Not a great deal of news today. Ubaldo Jimenez was sticking it to the boys until just now, when Chin-lung Hu, to which the crowd responded with chants of “Huuuuuuuuu” as he rounded the bases. It was his second big-league homer, and it tied the game. By the way, there was a smattering off boos when Grady’s name was announced before the game. Not sure it was warranted, but not sure it wasn’t, either. … Rockies 2, Dodgers 2, end 4
By Tony Jackson
Dodgers backup catcher Mike Lieberthal said on Tuesday that he has changed his mind about retiring if the Dodgers don’t pick up his $1.5 million club option for next season. A month ago, Lieberthal said that if he doesn’t play for the Dodgers in 2008, he won’t play anywhere, but he has since opened himself to the possibility of playing for another club.
“I’m not going to retire,” Lieberthal said. “I feel like I can keep playing. I have asked so many people, especially my friends, a few players on this team and my family. They all feel I should keep playing. And I have talked to guys like (former Dodgers catcher) Steve Yeager, who tell me to play until they take (the jersey) off my back. Even if it’s for $1 million, $500,000 after taxes is a nice paycheck.”
The Dodgers have until five days after the World Series to decide whether to exercise the option. Dodgers general manager Ned Colletti declined to comment on whether he is leaning one way or the other.
If nothing else, Lieberthal, who will turn 36 in January, should be fresh going into next year. He has started just 17 games this season behind iron man Russell Martin and has entered 14 others defensively. The fact he hasn’t complained about such sporadic playing time might be a compelling reason for the Dodgers to keep him, given that the situation doesn’t figure to change much next season.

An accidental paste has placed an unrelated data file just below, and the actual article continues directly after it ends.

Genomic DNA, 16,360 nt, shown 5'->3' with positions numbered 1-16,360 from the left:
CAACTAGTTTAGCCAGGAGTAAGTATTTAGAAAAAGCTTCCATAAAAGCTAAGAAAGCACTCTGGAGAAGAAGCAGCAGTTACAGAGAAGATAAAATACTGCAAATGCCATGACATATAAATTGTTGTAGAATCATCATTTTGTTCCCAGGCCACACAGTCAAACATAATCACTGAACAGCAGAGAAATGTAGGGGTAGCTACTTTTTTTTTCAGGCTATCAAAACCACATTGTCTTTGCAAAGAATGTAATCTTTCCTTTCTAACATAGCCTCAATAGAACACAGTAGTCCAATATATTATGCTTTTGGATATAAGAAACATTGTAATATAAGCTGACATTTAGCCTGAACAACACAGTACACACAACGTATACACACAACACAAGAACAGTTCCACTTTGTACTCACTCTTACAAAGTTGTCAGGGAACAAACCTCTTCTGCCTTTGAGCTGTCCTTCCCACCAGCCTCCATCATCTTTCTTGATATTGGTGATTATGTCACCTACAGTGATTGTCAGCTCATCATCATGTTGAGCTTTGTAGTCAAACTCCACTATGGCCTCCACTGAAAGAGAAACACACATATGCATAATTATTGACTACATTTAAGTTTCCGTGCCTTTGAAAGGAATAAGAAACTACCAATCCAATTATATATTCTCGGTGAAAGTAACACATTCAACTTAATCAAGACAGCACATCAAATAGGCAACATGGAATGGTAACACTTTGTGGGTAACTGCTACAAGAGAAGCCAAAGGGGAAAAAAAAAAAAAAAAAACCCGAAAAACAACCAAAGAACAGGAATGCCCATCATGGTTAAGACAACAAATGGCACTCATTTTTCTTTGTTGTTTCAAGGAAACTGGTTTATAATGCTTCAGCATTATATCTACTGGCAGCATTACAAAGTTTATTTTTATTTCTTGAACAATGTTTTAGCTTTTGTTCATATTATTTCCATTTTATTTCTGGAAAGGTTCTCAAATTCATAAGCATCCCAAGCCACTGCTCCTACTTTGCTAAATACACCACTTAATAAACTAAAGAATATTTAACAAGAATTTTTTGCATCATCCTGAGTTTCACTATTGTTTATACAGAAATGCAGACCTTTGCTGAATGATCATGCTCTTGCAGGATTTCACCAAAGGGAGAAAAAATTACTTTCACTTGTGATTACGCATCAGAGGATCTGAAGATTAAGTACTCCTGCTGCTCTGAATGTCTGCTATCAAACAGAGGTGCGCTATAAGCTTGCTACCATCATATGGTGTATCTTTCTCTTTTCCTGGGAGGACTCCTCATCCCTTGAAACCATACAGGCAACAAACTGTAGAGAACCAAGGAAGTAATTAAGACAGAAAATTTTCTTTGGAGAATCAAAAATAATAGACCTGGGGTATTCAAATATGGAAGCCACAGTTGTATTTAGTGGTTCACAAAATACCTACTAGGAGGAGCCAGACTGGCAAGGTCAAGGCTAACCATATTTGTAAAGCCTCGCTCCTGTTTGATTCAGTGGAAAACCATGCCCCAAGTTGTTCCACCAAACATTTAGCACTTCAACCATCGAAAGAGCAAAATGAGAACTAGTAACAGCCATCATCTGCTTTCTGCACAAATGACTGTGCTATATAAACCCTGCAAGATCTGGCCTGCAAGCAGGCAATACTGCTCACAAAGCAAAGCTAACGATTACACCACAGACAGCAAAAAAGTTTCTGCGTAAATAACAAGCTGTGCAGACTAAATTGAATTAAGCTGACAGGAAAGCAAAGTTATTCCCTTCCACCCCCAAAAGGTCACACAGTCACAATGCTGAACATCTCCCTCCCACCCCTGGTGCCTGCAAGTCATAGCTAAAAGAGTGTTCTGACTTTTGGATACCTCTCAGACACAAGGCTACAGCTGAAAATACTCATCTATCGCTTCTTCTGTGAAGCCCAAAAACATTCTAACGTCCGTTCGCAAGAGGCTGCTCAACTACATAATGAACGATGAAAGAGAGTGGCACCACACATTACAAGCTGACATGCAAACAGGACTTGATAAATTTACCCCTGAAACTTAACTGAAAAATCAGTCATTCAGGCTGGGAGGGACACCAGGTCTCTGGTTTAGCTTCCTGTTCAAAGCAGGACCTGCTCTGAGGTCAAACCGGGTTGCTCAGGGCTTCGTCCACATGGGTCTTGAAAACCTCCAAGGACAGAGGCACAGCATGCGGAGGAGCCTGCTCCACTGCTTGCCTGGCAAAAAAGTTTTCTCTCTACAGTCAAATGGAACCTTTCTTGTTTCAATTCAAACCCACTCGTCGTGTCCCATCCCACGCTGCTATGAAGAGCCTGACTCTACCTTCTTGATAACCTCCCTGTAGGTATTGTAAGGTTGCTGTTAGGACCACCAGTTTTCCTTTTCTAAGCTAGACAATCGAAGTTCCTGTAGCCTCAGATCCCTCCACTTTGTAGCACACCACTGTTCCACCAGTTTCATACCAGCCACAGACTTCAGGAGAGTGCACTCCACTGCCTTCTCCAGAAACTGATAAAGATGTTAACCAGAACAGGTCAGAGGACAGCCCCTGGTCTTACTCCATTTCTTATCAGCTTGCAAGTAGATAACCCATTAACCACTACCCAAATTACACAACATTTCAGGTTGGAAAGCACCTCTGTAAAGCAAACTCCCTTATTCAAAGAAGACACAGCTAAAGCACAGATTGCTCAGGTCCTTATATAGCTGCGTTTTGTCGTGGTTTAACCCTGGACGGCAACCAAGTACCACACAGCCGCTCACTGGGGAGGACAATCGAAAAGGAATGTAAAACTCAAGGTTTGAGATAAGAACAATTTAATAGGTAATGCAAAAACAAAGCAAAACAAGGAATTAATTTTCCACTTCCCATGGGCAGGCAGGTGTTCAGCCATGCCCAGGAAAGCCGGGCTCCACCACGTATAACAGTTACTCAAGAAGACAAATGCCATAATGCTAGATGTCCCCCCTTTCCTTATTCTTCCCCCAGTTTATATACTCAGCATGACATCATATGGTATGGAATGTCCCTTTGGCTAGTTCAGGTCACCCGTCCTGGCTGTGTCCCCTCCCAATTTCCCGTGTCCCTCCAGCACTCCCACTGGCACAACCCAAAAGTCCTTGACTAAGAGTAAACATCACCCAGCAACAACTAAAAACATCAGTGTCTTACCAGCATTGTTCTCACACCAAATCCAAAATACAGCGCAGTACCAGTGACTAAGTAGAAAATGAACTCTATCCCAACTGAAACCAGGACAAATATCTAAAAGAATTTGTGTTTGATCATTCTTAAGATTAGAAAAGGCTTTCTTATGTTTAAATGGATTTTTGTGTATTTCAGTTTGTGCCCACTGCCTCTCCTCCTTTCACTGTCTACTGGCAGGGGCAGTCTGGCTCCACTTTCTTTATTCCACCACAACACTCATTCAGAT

“I would like to play more, but there is a stud playing in front of me,” Lieberthal said. “But as hard as he plays, he is probably going to get hurt sometime, even if it’s only for a week or two.”
Injury updates: Shortstop Rafael Furcal’s stiff lower back still hasn’t healed enough to allow him to play. Furcal now has missed seven consecutive games, and each day that passes without him returning to the lineup makes it less likely he will play again this season.
“There would be value is him playing if he is able to play,” said Dodgers manager Grady Little, shooting down the idea that it might be better to simply shut Furcal down for the year.
Furcal has been playing through pain in his left ankle all season.
Meanwhile, infielder Tony Abreu, who left Sunday’s game at Arizona with pain in his hip flexor, hadn’t improved much and was as questionable for the rest of the season as Furcal.
“He is hurt,” Little said. “I don’t know if he will be able to play. He is kind of day to day. We’ll check him and see.”
No difference: Little said the club won’t approach this three-game series with wildcard-contending Colorado any differently than this weekend’s season-ending set with last-place San Francisco, even though there doesn’t figure to be anything at stake for either club in that series.
“We’re going to try to win as many games as we can,” Little said. “What we did last week (a 1-6 trip), there is nothing we can do about that right now. We just have to go forward.”
The Dodgers entered the day trailing the third-place Rockies by four games, leaving them only a remote chance to avoid finishing behind Colorado in the standings for the first time since the Rockies came into existence in 1993. The Dodgers needed to go at least 2-4 to post their seventh winning season in eight years during this decade.